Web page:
Mesmerising Majuli: The Land of Satras

Majuli is the riverine island in the mighty Brahmaputra and is the largest river island in the world. The beauty of the landscape, the green paddy fields, the meandering kutcha roads, the blue water of the Brahmaputra, the humble village life will leave you mesmerized once you set foot on the island. Majuli will give you the much needed calm and serene vacation which we all deserve after the stress and anxiety 2020 gave us.

Ferry ride to Majuli

Majuli Island has 144 villages and is the first island to be made into a district in India. Initially it had an area of 880 sq kms but due to erosion the island now is shrinking with each passing year. The island is multi-ethnic and hence boasts of a rich and colorful cultural heritage.


Satras of Majuli and the Satra Culture:

Majuli was one of the nerve centres of the Neo-Vaishnavite movements during the heydays. It was here that Mahapurush Srimanta Sankardeva met his foremost disciple and apostolic successor Madhavdeva for the very first time. This event is referred in the history of Neo-Vaishnavite movement as Manikanchan Sanyog.

Young disciple at the satra

Satras are actually temples as well as cultural centres of Neo-Vaishnavism culture. In these Satras which are actually institutions, young boys are taught to lead a disciplined life in the praise and dedication of the Lord Krishna. They are also taught art and literature as a part of making a scholar out of them. The songs and dances initiated by Srimanta Sankardeva such as Borgeet, Bhatima, Jumora, Chali, Palnaam, Sattriya etc. are taught and promoted here in the Satras. The Satras consist of a large prayer hall facing the simple shrine, surrounded by dormitories and bathing tanks for monks. Guests can stay over if they want where they can take part in the worship rituals and witness the traditional bhaona and other cultural performances.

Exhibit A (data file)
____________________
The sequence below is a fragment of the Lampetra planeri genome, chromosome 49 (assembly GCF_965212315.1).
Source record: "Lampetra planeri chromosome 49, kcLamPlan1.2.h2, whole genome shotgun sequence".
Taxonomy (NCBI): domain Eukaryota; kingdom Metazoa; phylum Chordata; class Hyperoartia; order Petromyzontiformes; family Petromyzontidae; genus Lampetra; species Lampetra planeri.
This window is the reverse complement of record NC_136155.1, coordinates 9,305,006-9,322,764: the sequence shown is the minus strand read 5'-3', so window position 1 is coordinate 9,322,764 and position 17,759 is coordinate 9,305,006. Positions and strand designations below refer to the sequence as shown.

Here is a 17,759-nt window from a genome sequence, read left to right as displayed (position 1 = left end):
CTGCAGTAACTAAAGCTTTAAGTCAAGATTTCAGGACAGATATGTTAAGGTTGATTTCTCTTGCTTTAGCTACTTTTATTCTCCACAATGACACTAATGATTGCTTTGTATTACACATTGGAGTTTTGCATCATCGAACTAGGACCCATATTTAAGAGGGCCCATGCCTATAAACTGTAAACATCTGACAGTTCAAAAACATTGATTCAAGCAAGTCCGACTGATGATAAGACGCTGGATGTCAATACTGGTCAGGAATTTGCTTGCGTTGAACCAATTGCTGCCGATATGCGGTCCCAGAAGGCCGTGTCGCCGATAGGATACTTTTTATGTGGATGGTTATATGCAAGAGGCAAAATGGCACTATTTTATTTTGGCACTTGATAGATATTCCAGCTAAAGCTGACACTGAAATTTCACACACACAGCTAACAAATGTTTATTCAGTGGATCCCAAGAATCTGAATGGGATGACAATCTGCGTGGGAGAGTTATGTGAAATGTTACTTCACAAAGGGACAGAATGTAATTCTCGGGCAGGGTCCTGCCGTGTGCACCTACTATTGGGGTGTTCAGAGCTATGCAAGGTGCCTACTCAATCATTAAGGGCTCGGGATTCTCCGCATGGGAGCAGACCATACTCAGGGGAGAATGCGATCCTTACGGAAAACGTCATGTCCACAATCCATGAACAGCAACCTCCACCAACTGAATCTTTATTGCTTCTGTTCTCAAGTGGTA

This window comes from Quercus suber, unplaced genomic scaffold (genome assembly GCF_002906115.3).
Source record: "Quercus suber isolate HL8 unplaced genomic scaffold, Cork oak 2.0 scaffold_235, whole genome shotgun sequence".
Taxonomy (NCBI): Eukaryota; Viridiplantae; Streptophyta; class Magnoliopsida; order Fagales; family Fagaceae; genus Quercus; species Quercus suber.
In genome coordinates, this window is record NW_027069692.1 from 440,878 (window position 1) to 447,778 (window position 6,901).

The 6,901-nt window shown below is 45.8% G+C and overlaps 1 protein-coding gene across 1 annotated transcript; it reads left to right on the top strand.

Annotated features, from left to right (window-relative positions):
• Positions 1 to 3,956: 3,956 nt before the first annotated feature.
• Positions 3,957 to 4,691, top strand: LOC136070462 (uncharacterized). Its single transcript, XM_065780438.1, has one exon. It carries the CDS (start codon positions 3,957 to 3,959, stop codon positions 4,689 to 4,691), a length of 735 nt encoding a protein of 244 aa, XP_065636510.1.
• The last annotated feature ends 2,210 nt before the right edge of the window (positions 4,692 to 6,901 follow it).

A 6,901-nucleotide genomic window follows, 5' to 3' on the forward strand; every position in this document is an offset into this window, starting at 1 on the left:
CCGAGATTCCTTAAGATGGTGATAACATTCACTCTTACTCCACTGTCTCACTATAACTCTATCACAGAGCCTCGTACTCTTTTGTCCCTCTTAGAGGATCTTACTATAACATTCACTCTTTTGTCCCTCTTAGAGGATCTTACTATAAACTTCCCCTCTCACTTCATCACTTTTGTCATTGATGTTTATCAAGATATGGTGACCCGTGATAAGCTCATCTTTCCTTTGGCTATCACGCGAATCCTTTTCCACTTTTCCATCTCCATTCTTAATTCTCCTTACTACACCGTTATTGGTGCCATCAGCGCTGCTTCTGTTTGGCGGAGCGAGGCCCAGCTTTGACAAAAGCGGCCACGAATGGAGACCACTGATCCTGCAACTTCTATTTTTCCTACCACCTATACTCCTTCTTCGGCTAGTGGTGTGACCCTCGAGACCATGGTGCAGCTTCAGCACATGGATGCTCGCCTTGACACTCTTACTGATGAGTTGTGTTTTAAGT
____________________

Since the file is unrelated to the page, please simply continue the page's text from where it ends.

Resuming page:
Sattriya dance performance

The first satra was established by Srimanta Sankardev here in Majuli in the 15th century. Since then sixty-five satras have come up for the propagation of ethics and socio-cultural ideals. Out of all only twenty-two remain now, while others have been shifted to different places. The main reason being flood and erosion which takes a devastating toll during monsoon.

Gayan Bayan performance

The main existing satras in Majuli now are:

  • Auniati Satra
  • Dakhinpat Satra
  • Garamurh Satra
  • Kamalabari Satra
  • Bengena-ati Satra
  • Shamaguri Satra

The Craft of Mask Making:

The art of Mask making of Majuli

During the bhaona performances if the artists wore masks of the concerned character they are portraying, people could relate more easily. So taking this into consideration Srimanta Sankardeva started the art of mask making. But over time this art was losing its popularity until the Satradhikar of Samaguri Satra revived this art and took it to the global stage. Today this mask making art of Majuli is renowned worldwide and people come especially to study and document this.

Masks used for bhaona performances